• One zucchini has more potassium than a banana, supplying more than 10 percent of your daily need.
  • Summer squash is rich in carotenoids, powerful cancer-fighting antioxidants that are mostly found in its skin. So be sure not to peel your squash. And buy organic to avoid pesticide residues.

I just checked the garden, and found a good sized green torpedo hiding on the ground… next year I’m campaigning for yellow squash – tastes the same in my book, and you can actually see them!

When have you sneaked around after dark, for any reason?

Not Feeling It

Today’s post comes from littlejailbird.

A couple weeks ago my friend from Vermont stayed a few days with me. The first full day she was here, she took the light rail over to the Minnesota History Center in St. Paul to do some research for a book she is writing, but the rest of the time (Tuesday mid-morning to Friday evening), we spent most of our time together.

Those of you who know me at all know that I have a strong tendency toward introversion, which means that I get tired out by spending lots of time with other people, even people I like. So you may not be surprised to learn that, after planning our activity for Friday, I went upstairs to bed and moaned to myself, “I really don’t feel like going anywhere tomorrow.”

But, because she is my friend and because one of the things we’ve always liked doing together is take walks, in the morning off we went to Wood Lake Nature Center. We saw some egrets and either two great blue herons or the same one twice, a turtle, a muskrat, and some egg masses that my friend got very excited about (one of the books she has written is about salamanders). So I ended up being glad I went, especially since one of the egrets was close enough that, even with my not-very-long telephoto lens, I was able to get a couple decent shots.

 

Also, the great blue heron flew in close enough that we got a good view of it in flight. I snapped some shots of it, not expecting to get anything very good, because I’ve never been able to catch birds in flight, but I just couldn’t not try and sometimes it’s fun to try even if you’re pretty sure you won’t succeed.

When have you been glad you went somewhere or did something when you didn’t really feel like it?

For the Birds

I am afraid of birds. I like to watch birds, but I get anxious if they are too close, or swoop at me. I don’t mind the  scolding wren who upbraids me in the garden, since he keeps his distance and scolds me from the safety of a tree.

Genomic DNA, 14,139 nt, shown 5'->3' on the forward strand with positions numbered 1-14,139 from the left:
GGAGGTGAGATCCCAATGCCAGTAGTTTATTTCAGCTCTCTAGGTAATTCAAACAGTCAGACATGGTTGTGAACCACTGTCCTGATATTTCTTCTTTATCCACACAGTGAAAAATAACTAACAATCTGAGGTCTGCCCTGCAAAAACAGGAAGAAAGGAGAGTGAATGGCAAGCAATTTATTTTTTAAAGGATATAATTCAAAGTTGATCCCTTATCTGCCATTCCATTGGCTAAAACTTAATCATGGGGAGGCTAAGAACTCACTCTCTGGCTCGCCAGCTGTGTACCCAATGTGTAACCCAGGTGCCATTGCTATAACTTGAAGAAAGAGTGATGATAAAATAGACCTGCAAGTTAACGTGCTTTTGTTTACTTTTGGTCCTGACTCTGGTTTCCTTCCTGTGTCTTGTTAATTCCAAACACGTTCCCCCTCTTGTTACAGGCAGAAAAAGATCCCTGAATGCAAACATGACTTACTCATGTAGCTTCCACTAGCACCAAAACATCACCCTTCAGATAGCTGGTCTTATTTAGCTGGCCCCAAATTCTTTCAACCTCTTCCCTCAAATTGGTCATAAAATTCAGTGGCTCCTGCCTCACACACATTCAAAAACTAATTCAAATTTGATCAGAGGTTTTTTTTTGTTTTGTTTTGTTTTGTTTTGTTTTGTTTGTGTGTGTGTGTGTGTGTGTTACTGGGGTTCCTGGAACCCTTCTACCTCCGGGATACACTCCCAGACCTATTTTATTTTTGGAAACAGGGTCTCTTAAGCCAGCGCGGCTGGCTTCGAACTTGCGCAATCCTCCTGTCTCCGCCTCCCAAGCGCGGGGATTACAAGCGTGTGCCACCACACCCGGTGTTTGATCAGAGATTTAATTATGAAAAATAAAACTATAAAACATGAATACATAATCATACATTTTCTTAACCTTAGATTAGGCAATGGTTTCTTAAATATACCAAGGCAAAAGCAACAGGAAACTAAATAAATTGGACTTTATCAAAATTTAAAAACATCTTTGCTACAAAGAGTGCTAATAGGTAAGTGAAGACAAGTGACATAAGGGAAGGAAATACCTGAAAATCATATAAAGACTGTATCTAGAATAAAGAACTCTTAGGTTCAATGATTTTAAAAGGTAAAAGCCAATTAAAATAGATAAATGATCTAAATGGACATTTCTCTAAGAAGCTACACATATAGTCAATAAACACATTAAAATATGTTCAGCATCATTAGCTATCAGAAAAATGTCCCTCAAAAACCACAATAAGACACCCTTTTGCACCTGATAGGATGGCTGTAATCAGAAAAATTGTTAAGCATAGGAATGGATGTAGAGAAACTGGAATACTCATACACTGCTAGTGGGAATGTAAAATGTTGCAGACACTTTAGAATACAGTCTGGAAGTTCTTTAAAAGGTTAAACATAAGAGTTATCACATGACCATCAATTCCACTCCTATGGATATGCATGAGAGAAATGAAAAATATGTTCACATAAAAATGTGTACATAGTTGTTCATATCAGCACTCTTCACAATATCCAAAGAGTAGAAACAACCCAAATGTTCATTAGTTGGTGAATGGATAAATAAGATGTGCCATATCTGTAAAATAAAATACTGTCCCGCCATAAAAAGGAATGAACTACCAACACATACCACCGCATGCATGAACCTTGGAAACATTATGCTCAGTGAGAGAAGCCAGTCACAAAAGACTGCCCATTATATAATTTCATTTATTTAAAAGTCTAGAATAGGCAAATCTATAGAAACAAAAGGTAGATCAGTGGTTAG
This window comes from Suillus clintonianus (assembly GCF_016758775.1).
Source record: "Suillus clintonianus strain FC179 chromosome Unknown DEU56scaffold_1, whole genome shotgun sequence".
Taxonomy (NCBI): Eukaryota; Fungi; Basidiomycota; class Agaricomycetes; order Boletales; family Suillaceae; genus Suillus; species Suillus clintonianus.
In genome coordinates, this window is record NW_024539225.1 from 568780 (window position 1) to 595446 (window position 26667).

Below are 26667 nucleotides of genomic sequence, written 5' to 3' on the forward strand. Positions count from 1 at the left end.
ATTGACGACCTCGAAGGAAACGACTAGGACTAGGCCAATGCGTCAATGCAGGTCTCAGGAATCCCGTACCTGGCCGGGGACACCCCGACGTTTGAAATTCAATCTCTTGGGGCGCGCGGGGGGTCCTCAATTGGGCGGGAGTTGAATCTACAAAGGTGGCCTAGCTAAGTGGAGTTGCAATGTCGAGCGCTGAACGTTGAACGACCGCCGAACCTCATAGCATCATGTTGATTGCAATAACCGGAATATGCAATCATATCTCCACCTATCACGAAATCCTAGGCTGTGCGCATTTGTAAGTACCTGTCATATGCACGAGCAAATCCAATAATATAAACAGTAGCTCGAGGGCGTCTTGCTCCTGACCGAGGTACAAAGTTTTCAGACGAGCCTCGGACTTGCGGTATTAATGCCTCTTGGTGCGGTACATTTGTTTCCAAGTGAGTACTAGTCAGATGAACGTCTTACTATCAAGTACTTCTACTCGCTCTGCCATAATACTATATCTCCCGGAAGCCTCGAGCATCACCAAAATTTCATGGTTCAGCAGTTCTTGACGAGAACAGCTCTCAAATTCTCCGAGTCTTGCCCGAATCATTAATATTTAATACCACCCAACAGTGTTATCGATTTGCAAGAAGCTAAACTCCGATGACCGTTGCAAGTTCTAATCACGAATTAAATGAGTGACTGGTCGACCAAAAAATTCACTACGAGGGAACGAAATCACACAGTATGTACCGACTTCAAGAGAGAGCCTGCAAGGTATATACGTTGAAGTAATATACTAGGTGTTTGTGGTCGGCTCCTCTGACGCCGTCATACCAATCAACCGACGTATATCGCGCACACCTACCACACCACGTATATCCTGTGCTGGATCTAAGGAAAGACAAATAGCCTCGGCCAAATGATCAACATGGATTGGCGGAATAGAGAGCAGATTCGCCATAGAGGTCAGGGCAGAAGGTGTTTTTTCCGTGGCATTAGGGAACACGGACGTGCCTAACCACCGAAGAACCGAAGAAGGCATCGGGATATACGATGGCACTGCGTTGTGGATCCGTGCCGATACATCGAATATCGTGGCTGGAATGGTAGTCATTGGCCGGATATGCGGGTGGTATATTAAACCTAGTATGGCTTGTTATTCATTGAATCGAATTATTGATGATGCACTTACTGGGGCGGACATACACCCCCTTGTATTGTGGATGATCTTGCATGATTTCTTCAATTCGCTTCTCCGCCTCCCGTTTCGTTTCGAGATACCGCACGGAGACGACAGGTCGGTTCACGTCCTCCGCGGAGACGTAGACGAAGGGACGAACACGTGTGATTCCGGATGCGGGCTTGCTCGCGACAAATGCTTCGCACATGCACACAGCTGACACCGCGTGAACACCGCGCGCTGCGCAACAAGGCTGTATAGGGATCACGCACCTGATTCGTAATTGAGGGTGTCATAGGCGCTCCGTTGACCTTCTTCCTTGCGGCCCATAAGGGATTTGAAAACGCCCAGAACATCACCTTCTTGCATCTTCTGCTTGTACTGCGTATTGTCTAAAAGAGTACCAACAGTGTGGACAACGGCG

I think my bird fear started when I was very young and I went with my grandmother to collect eggs from her hens. I remember the birds pecking me and flapping their wings as I tried to retrieve the eggs. Flapping birds really scare me.  I also remember a parakeet we had who escaped from its cage all the time and who was devoured right before my eyes by a very proud and self-important pug when I was a preschooler.  Alfred Hitchcock didn’t help the situation at all with The Birds.

A couple of weeks ago I noticed what I thought was a robin crash into the French doors leading out to our deck. Robins tend to do that, momentarily stunning themselves and then flying away. This bird fluttered at the door a couple of times.  Husband noticed, too, and went to see what was happening. Imagine my surprise when he announced “Renee, it’s a parrot!” It was trying to get into the house.

We don’t see many parrots in our backyard as a rule. I phoned the police to see if anyone had reported a missing parrot. The dispatcher said no, but that a man had phoned to report two small parrots sitting in his tree.  Our parrot appeared to be alone, and was sitting in the grape vines that grow up our deck. Husband made a couple of unsuccessful attempts to catch the bird with a net. It flew off each time and then returned to the grape vines on the deck.

It was 99° that day, and I was really worried about the bird’s safety.  I asked Husband to get our cat carrier, and I placed it on the deck with some cherries in it. Then I slowly approached the parrot, speaking to it in a gentle, high-pitched voice.  It let me come close, and I extended my finger. It hopped right on.  I tried to stay calm and not think about having a bird perched on me.  It allowed me to walk over to the cat carrier and pop it in. Thank goodness it didn’t flap at me. It started devouring the cherries.

Here is the bird I rescued after the police took it to the shelter.

I learned that it was a Green Cheeked Conure, and that its buddy was apprehended the next day two blocks from our house.  They were placed together in a foster home. A work friend knows the foster mom, and she showed me a photo of the two exhausted birds cuddled up to each other on the foster mom’s shoulder.  She will adopt them if no one claims them.

I still am afraid of birds,  but glad I could help  a grateful bird who had enough of the outdoors and just wanted to feel safe and eat cherries.  It was the perfect bird for a therapeutic intervention to reduce a phobia.

How do you tackle your fears?